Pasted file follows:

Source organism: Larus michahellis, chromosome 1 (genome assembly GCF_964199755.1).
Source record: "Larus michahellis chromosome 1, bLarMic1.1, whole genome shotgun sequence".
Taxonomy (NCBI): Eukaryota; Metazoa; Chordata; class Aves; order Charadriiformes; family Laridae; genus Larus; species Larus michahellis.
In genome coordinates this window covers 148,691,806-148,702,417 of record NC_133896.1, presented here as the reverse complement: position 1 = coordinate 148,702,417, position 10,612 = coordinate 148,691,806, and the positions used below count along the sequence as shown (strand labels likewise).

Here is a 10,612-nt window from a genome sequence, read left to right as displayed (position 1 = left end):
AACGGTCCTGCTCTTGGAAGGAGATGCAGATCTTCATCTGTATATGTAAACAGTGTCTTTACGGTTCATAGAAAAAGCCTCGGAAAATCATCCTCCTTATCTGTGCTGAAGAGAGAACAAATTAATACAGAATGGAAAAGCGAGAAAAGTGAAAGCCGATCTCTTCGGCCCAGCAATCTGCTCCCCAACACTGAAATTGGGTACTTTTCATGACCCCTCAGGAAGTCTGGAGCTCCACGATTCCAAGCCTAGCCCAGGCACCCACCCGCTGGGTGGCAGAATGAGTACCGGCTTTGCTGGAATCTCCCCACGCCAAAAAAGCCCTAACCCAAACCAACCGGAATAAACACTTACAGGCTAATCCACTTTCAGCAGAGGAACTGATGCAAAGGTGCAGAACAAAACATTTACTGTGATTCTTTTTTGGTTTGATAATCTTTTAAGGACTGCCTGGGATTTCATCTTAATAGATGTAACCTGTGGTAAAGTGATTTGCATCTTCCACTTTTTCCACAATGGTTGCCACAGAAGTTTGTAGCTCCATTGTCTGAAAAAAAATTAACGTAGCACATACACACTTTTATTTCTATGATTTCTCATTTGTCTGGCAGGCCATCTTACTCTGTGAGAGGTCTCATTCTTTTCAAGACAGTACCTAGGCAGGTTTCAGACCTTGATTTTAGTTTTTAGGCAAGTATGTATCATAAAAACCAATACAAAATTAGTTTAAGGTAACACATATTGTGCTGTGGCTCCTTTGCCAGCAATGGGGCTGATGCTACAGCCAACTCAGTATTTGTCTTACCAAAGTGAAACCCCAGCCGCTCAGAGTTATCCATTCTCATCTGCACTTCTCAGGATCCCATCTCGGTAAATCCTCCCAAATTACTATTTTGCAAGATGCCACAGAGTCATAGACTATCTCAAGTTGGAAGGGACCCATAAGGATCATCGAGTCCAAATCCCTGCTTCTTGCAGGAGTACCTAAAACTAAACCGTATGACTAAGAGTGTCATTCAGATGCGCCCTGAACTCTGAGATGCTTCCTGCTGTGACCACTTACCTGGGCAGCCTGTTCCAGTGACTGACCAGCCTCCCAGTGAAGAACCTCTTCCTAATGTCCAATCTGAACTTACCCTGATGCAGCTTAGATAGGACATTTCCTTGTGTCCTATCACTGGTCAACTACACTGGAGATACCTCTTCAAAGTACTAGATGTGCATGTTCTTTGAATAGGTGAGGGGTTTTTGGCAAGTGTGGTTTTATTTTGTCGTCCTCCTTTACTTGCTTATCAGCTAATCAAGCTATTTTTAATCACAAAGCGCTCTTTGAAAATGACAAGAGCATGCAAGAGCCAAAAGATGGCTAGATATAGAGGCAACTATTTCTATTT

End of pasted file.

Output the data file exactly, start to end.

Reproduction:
Source organism: Larus michahellis, chromosome 1 (genome assembly GCF_964199755.1).
Source record: "Larus michahellis chromosome 1, bLarMic1.1, whole genome shotgun sequence".
Taxonomy (NCBI): Eukaryota; Metazoa; Chordata; class Aves; order Charadriiformes; family Laridae; genus Larus; species Larus michahellis.
In genome coordinates this window covers 148,691,806-148,702,417 of record NC_133896.1, presented here as the reverse complement: position 1 = coordinate 148,702,417, position 10,612 = coordinate 148,691,806, and the positions used below count along the sequence as shown (strand labels likewise).

Here is a 10,612-nt window from a genome sequence, read left to right as displayed (position 1 = left end):
AACGGTCCTGCTCTTGGAAGGAGATGCAGATCTTCATCTGTATATGTAAACAGTGTCTTTACGGTTCATAGAAAAAGCCTCGGAAAATCATCCTCCTTATCTGTGCTGAAGAGAGAACAAATTAATACAGAATGGAAAAGCGAGAAAAGTGAAAGCCGATCTCTTCGGCCCAGCAATCTGCTCCCCAACACTGAAATTGGGTACTTTTCATGACCCCTCAGGAAGTCTGGAGCTCCACGATTCCAAGCCTAGCCCAGGCACCCACCCGCTGGGTGGCAGAATGAGTACCGGCTTTGCTGGAATCTCCCCACGCCAAAAAAGCCCTAACCCAAACCAACCGGAATAAACACTTACAGGCTAATCCACTTTCAGCAGAGGAACTGATGCAAAGGTGCAGAACAAAACATTTACTGTGATTCTTTTTTGGTTTGATAATCTTTTAAGGACTGCCTGGGATTTCATCTTAATAGATGTAACCTGTGGTAAAGTGATTTGCATCTTCCACTTTTTCCACAATGGTTGCCACAGAAGTTTGTAGCTCCATTGTCTGAAAAAAAATTAACGTAGCACATACACACTTTTATTTCTATGATTTCTCATTTGTCTGGCAGGCCATCTTACTCTGTGAGAGGTCTCATTCTTTTCAAGACAGTACCTAGGCAGGTTTCAGACCTTGATTTTAGTTTTTAGGCAAGTATGTATCATAAAAACCAATACAAAATTAGTTTAAGGTAACACATATTGTGCTGTGGCTCCTTTGCCAGCAATGGGGCTGATGCTACAGCCAACTCAGTATTTGTCTTACCAAAGTGAAACCCCAGCCGCTCAGAGTTATCCATTCTCATCTGCACTTCTCAGGATCCCATCTCGGTAAATCCTCCCAAATTACTATTTTGCAAGATGCCACAGAGTCATAGACTATCTCAAGTTGGAAGGGACCCATAAGGATCATCGAGTCCAAATCCCTGCTTCTTGCAGGAGTACCTAAAACTAAACCGTATGACTAAGAGTGTCATTCAGATGCGCCCTGAACTCTGAGATGCTTCCTGCTGTGACCACTTACCTGGGCAGCCTGTTCCAGTGACTGACCAGCCTCCCAGTGAAGAACCTCTTCCTAATGTCCAATCTGAACTTACCCTGATGCAGCTTAGATAGGACATTTCCTTGTGTCCTATCACTGGTCAACTACACTGGAGATACCTCTTCAAAGTACTAGATGTGCATGTTCTTTGAATAGGTGAGGGGTTTTTGGCAAGTGTGGTTTTATTTTGTCGTCCTCCTTTACTTGCTTATCAGCTAATCAAGCTATTTTTAATCACAAAGCGCTCTTTGAAAATGACAAGAGCATGCAAGAGCCAAAAGATGGCTAGATATAGAGGCAACTATTTCTATTT